You can always access the Oscar charts from the pulldown menu on the navigation bar. (But you must know that already.) Only the first chart has a lot of information (read: speculation) since only one country has officially announced. That would be Hungary's tense critically lauded allegory White God. But the charts will grow. UPDATE: Turkey and Poland have all announced. We have a race!

For now let's talk about a few random countries and films that might come into play...

CANADA (7 nominations & 1 win)
Coming off his coronation of sorts at Cannes Xavier Dolan's Mommy seems like the most obvious choice but it's not the only choice. In fact, Xavier Dolan's Tom at the Farm is also eligible; that one is damn prolific. Canada has only submitted Dolan once with I Killed My Mother but they've had a strong string of contenders and actual nominees lately. Denys Arcand, Canada's favorite son when it comes to Oscar (4 submissions, 3 nominations, 1 win) also has a new film out called An Eye For Beauty so who knows. More Canadian features are coming - there's a whole sidebar at TIFF of course.

CZECH REPUBLIC (9 nominations & 3 wins)
They have several options but the one I'm most intrigued by is called Hany. Watch this trailer [NSFW]. I'll tell you why after you do...

It was shot in a one long continuous take a la Rope (well mostly) and Russian Ark! And considering that, it looks fairly complicated, well populated, lively and ambitious. I really want it to be their submission because a) that's cool and b) then we can compare it to Birdman which is reportedly edited to look like it was all shot in one take.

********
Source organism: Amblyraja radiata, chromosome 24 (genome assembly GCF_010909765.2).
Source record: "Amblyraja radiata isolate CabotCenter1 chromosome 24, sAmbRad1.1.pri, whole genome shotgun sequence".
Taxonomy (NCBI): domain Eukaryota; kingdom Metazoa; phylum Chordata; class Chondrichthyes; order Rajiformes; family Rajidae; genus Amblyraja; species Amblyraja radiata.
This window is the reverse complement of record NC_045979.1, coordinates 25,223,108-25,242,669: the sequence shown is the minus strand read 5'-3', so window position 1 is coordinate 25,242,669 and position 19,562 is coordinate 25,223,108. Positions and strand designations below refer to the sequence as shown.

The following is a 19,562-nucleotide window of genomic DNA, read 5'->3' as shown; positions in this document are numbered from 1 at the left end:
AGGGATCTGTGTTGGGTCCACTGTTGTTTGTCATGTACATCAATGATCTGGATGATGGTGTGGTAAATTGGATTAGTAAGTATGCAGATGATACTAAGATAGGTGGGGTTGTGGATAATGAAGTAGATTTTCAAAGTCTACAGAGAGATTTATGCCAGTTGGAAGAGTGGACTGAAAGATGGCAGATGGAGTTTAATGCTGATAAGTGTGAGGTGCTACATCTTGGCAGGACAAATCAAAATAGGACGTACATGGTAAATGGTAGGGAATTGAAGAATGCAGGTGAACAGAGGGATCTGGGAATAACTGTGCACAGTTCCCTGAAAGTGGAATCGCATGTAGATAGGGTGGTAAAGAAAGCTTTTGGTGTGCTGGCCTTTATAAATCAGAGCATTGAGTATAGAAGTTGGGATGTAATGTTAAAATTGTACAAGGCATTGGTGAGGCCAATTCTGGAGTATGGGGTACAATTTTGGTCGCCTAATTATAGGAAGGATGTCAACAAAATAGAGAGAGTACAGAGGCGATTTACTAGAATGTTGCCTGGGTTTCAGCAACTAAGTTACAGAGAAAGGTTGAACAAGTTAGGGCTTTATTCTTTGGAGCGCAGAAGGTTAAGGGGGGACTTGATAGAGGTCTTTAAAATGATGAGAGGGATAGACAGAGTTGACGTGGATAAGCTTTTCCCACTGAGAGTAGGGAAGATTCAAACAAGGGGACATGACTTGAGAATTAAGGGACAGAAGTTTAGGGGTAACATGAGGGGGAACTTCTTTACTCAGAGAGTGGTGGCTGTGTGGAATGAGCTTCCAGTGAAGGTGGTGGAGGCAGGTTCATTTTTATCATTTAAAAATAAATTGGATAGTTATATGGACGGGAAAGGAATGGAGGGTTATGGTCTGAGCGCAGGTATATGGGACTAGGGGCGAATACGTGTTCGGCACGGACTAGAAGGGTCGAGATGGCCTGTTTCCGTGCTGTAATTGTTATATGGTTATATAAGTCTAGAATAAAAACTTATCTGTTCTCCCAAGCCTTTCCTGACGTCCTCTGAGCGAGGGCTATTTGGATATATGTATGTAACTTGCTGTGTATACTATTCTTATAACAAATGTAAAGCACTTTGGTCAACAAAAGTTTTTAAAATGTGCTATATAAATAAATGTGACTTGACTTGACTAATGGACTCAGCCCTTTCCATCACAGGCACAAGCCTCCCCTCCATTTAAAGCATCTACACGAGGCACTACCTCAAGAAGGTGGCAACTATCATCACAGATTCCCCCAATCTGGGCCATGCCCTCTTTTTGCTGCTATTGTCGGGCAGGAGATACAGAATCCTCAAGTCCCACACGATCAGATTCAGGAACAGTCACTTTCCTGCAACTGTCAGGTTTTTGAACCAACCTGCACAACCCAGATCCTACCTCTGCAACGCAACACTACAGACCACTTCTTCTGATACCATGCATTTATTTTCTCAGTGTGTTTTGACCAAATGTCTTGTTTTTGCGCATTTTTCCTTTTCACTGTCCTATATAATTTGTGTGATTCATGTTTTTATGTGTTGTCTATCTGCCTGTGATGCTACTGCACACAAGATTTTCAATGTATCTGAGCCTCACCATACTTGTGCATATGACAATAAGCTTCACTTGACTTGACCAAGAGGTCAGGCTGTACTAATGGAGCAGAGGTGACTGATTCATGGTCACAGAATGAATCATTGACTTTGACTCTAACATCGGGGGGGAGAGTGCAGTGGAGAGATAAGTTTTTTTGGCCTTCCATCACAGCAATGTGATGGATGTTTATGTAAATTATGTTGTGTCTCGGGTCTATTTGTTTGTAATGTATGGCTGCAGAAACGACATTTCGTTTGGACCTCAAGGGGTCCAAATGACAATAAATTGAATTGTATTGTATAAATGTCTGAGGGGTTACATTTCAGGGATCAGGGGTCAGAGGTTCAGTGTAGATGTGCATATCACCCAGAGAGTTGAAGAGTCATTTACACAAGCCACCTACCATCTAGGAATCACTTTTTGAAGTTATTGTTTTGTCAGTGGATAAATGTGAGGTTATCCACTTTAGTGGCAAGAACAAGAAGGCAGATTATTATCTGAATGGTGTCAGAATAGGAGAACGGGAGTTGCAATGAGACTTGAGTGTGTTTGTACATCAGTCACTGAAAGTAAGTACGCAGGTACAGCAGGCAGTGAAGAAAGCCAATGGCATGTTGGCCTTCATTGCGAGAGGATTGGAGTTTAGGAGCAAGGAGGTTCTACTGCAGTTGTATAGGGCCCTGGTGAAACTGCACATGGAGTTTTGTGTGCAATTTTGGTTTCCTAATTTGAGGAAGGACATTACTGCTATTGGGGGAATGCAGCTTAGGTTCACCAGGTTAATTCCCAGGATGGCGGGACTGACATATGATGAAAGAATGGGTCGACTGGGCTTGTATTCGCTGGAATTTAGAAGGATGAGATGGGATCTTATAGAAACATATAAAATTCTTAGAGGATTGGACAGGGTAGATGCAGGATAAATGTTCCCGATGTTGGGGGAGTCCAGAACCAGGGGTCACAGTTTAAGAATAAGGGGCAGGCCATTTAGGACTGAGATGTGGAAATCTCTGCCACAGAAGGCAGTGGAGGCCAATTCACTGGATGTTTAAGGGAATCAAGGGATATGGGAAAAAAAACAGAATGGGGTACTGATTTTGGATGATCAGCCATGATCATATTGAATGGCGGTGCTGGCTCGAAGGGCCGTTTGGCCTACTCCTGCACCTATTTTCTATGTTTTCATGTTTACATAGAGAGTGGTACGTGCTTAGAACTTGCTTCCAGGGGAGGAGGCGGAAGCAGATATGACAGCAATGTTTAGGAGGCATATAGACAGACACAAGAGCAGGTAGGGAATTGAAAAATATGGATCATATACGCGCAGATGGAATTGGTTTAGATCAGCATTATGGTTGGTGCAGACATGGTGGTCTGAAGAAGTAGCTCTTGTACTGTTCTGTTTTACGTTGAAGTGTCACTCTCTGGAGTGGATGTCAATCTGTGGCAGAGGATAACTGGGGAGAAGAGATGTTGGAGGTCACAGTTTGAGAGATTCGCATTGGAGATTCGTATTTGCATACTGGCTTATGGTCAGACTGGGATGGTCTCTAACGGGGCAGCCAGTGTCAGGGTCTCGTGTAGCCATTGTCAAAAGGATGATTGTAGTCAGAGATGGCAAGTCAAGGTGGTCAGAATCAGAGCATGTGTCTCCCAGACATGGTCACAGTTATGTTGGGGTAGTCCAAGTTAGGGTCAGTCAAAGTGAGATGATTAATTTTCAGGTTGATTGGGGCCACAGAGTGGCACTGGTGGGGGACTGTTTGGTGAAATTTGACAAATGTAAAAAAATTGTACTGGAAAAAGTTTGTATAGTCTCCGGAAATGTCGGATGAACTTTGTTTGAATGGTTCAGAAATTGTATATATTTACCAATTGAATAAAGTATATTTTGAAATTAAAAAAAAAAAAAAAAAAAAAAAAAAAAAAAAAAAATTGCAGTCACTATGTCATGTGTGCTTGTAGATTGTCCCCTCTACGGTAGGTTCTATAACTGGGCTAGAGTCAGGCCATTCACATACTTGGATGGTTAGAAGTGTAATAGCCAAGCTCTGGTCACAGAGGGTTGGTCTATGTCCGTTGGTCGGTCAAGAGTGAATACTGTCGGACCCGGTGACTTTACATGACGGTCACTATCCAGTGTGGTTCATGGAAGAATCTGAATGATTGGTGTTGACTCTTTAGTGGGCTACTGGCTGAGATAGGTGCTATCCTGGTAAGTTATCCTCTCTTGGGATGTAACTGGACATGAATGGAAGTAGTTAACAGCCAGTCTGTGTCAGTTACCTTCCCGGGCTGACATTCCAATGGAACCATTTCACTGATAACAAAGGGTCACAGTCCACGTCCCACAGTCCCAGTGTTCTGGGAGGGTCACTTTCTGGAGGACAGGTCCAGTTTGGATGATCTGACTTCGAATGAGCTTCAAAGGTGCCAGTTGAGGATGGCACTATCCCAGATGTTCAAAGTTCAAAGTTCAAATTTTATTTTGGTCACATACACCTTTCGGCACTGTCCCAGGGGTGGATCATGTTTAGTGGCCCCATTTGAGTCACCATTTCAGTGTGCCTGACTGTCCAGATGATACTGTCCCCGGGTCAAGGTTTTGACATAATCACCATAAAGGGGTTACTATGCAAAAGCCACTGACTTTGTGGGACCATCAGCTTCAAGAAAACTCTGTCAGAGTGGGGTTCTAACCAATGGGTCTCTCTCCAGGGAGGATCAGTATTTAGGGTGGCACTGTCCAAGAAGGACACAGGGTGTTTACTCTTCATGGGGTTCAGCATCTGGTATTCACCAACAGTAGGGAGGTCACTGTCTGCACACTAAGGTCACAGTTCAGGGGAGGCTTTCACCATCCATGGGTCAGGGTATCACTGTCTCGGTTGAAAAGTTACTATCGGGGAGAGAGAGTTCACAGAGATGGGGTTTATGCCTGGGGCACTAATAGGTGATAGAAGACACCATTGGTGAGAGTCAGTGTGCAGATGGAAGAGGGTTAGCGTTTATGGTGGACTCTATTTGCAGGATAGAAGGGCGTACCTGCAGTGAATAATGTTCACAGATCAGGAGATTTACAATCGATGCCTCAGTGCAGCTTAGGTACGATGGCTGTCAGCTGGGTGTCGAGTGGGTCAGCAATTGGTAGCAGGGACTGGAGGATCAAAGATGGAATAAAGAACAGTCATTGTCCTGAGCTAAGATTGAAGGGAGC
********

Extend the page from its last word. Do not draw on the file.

ISRAEL (10 nominations)
From 2007 through 2011 Israel was hot-hot-hot with foreign language branch voters securing four of its ten nominations. Israel is the most nominated country never to have won the Foreign prize (Mexico & Poland are also oft-nominated without a statue to show for it). The frontrunner for their submission this year appears to be Gett: The Trial of Viviane Amsalem starring and co-directed by Israel's awesome movie star Ronit Elkabetz (of Late Marriage, Or, and The Band's Visit fame). But when the Ophir nominations are announced in a few days we'll know more about its competition. You have to score at the Ophir Awards to be their submission.

Any guesses as to what your favorite country is submitting this year?